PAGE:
Nutrition for Restaurant Fountain Drinks

Some fountain drinks contain high levels of sugar.

Some fountain drinks contain high levels of sugar.

Depending on the type of beverage you choose, you may be consuming as many calories as you eat in a hamburger -- or even a meal. Oftentimes, restaurant fountain drinks are saturated with high levels of sugar with minimal nutrition. High-calorie beverage consumption can lead to weight gain, so choosing the right beverage at restaurants can make the overall meal healthier.

Calories

The calories in restaurant fountain drinks depend on the beverage and whether or not it is diet. A large, regular cola of approximately 32 ounces may contain 310 calories, which is almost as much as a double-patty hamburger. By contrast, diet sodas generally contain no calories. A small, 16-ounce fountain sweet tea may contain approximately 185 calories, whereas an unsweetened tea will contain none. Lemonade, another popular fountain beverage, has around 200 calories for 16 ounces, unless it is diet or sugar-free, which usually has less than 5 calories. Water, club soda and seltzer water are all calorie-free fountain options.

Sodium

Beyond calories, sodium is the most abundant nutrient found in many restaurant fountain drinks. Most sodas -- both regular and diet -- contain about 20 milligrams of sodium in a medium-sized cup. For the same size, iced tea contains only around 10 milligrams. Lemonade provides about 20 milligrams of sodium in 16 ounces and sometimes more if it is made from a powdered mix. While plain water has no sodium, club soda or seltzer water may have up to 100 milligrams of sodium in 16 ounces.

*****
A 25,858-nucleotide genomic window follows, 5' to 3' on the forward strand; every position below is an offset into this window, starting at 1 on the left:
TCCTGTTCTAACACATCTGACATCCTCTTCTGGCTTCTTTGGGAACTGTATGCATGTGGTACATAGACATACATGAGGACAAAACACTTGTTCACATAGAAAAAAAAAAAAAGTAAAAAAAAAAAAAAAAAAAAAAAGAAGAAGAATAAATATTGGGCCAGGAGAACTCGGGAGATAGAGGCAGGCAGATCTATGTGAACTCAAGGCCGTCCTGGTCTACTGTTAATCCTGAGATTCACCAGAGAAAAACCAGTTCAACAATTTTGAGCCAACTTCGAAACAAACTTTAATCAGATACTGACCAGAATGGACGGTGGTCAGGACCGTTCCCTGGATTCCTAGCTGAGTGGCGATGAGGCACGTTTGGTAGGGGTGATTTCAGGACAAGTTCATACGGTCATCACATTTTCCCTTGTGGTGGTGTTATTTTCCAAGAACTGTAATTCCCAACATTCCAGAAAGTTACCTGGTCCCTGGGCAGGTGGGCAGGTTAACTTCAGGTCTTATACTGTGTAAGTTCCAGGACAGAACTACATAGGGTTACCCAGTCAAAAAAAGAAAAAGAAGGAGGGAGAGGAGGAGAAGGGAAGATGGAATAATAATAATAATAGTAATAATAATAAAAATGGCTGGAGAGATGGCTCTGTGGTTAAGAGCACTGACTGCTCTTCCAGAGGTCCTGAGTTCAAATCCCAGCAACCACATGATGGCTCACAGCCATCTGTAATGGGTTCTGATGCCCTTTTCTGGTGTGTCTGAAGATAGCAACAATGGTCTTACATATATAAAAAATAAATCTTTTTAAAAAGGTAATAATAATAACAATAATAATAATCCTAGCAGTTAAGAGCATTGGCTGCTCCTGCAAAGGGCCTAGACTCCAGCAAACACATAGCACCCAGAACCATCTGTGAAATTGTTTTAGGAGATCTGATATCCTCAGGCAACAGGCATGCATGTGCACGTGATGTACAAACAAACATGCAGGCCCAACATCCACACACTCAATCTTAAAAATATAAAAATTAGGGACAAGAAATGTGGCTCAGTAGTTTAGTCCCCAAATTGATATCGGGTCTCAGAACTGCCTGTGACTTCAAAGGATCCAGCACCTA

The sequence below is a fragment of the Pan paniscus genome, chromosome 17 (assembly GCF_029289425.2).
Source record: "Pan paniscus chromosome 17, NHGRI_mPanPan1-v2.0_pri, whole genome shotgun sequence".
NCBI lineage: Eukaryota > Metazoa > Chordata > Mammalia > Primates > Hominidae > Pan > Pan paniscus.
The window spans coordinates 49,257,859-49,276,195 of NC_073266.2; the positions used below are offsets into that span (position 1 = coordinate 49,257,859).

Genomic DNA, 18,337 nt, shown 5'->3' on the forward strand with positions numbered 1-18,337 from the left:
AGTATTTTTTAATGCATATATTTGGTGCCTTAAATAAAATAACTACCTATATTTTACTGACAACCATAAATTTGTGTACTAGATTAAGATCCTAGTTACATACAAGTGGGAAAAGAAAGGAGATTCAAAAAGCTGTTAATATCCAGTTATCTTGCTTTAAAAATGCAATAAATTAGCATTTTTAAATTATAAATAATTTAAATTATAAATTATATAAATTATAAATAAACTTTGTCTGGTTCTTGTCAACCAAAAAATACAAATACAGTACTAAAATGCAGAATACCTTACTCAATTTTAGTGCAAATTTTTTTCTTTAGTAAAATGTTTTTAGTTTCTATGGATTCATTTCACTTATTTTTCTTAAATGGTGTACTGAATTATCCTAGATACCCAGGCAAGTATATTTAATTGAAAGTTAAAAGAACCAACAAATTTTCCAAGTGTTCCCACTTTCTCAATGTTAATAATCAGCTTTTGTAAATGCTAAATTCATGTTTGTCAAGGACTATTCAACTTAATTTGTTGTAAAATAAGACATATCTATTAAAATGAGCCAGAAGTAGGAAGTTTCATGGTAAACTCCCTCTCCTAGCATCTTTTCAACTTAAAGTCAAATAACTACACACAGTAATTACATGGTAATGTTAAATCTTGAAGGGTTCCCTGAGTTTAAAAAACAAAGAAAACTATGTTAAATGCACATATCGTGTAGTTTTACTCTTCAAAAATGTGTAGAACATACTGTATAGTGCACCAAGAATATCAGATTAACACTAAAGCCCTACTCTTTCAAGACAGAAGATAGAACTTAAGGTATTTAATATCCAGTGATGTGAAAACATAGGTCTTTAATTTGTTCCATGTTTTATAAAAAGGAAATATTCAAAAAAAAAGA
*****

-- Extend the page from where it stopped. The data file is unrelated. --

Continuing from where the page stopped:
Vitamins and Minerals

While most fountain drinks are devoid of beneficial nutrients, some contain small amounts of vitamins, particularly vitamin C. A large lemonade may have around 30 milligrams of vitamin C, and some orange drinks can contain up to 300 milligrams in a large serving. Iced tea -- sweetened and unsweetened -- has approximately 600 milligrams of potassium in a 16-ounce serving. Dark colas have approximately 50 milligrams of phosphorus in a medium-sized cup.

Healthy Drink Options

If you prefer to eat your calories instead of drinking them, look for calorie-free options in drinks. Artificial sweeteners are usually found only in diet beverages, which usually contain 5 calories or less. For diet sodas, aspartame is the sweetener commonly used. Some lemonades, diet iced teas and fruity drinks may also use sucralose as a source of artificial sweetener. The Food and Drug Administration has approved the use of artificial sweeteners and considers them safe for consumption. Fruit juice is another healthy option that will provide you with a serving of fruit and assorted vitamins, especially if it is made from 100 percent fruit juice, but be aware that some fruit juices contain many calories from natural sugars. Your best bet for a beverage at a restaurant is water -- you can even jazz it up with a squeeze of lemon or lime. Save the calories for your meal.

 

About the Author

Larissa Gedney began writing professionally in 2006. She has been published in Today's Dietitian magazine and several local newspapers and professional publications. Gedney is a registered dietitian who received her bachelor of science degree in nutrition/dietetics from Simmons College in Boston and her master of science degree in nutrition from Rosalind Franklin University.

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